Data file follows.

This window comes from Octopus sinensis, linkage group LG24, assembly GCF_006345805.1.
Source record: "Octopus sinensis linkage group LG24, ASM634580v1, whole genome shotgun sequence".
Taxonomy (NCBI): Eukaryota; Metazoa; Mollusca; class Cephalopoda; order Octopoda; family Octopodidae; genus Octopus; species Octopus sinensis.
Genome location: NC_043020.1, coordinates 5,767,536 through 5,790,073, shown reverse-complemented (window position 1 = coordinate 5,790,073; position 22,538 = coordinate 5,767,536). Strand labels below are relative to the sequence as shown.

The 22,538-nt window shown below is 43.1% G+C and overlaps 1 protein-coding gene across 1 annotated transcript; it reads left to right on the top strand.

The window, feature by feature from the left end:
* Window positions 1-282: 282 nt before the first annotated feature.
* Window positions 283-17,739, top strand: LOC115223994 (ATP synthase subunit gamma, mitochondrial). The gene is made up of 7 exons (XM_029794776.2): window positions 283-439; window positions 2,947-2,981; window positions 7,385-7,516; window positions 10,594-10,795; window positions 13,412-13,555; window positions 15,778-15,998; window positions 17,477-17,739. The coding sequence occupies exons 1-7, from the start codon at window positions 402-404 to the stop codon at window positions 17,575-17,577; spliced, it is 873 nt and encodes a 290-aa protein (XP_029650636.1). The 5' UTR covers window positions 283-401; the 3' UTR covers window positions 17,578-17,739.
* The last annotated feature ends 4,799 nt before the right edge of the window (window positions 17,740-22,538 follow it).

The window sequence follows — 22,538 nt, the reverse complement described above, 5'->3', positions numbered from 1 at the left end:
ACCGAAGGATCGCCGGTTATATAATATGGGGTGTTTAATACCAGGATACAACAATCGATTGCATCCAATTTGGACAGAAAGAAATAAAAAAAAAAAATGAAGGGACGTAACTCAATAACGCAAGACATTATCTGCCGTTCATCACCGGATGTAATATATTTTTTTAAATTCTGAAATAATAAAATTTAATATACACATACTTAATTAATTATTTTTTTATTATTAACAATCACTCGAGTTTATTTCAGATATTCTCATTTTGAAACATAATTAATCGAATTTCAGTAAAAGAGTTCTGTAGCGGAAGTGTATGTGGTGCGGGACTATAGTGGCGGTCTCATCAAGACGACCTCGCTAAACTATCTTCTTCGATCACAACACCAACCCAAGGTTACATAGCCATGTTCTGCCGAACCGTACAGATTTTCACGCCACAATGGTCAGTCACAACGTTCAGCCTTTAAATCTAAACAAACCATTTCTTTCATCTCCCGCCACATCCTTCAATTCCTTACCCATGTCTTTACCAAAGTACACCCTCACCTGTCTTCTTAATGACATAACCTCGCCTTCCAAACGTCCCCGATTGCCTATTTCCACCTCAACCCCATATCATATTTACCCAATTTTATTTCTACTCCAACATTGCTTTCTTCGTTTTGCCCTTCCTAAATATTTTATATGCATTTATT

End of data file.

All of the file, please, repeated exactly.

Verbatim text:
This window comes from Octopus sinensis, linkage group LG24, assembly GCF_006345805.1.
Source record: "Octopus sinensis linkage group LG24, ASM634580v1, whole genome shotgun sequence".
Taxonomy (NCBI): Eukaryota; Metazoa; Mollusca; class Cephalopoda; order Octopoda; family Octopodidae; genus Octopus; species Octopus sinensis.
Genome location: NC_043020.1, coordinates 5,767,536 through 5,790,073, shown reverse-complemented (window position 1 = coordinate 5,790,073; position 22,538 = coordinate 5,767,536). Strand labels below are relative to the sequence as shown.

The 22,538-nt window shown below is 43.1% G+C and overlaps 1 protein-coding gene across 1 annotated transcript; it reads left to right on the top strand.

The window, feature by feature from the left end:
* Window positions 1-282: 282 nt before the first annotated feature.
* Window positions 283-17,739, top strand: LOC115223994 (ATP synthase subunit gamma, mitochondrial). The gene is made up of 7 exons (XM_029794776.2): window positions 283-439; window positions 2,947-2,981; window positions 7,385-7,516; window positions 10,594-10,795; window positions 13,412-13,555; window positions 15,778-15,998; window positions 17,477-17,739. The coding sequence occupies exons 1-7, from the start codon at window positions 402-404 to the stop codon at window positions 17,575-17,577; spliced, it is 873 nt and encodes a 290-aa protein (XP_029650636.1). The 5' UTR covers window positions 283-401; the 3' UTR covers window positions 17,578-17,739.
* The last annotated feature ends 4,799 nt before the right edge of the window (window positions 17,740-22,538 follow it).

The window sequence follows — 22,538 nt, the reverse complement described above, 5'->3', positions numbered from 1 at the left end:
ACCGAAGGATCGCCGGTTATATAATATGGGGTGTTTAATACCAGGATACAACAATCGATTGCATCCAATTTGGACAGAAAGAAATAAAAAAAAAAAATGAAGGGACGTAACTCAATAACGCAAGACATTATCTGCCGTTCATCACCGGATGTAATATATTTTTTTAAATTCTGAAATAATAAAATTTAATATACACATACTTAATTAATTATTTTTTTATTATTAACAATCACTCGAGTTTATTTCAGATATTCTCATTTTGAAACATAATTAATCGAATTTCAGTAAAAGAGTTCTGTAGCGGAAGTGTATGTGGTGCGGGACTATAGTGGCGGTCTCATCAAGACGACCTCGCTAAACTATCTTCTTCGATCACAACACCAACCCAAGGTTACATAGCCATGTTCTGCCGAACCGTACAGATTTTCACGCCACAATGGTCAGTCACAACGTTCAGCCTTTAAATCTAAACAAACCATTTCTTTCATCTCCCGCCACATCCTTCAATTCCTTACCCATGTCTTTACCAAAGTACACCCTCACCTGTCTTCTTAATGACATAACCTCGCCTTCCAAACGTCCCCGATTGCCTATTTCCACCTCAACCCCATATCATATTTACCCAATTTTATTTCTACTCCAACATTGCTTTCTTCGTTTTGCCCTTCCTAAATATTTTATATGCATTTATT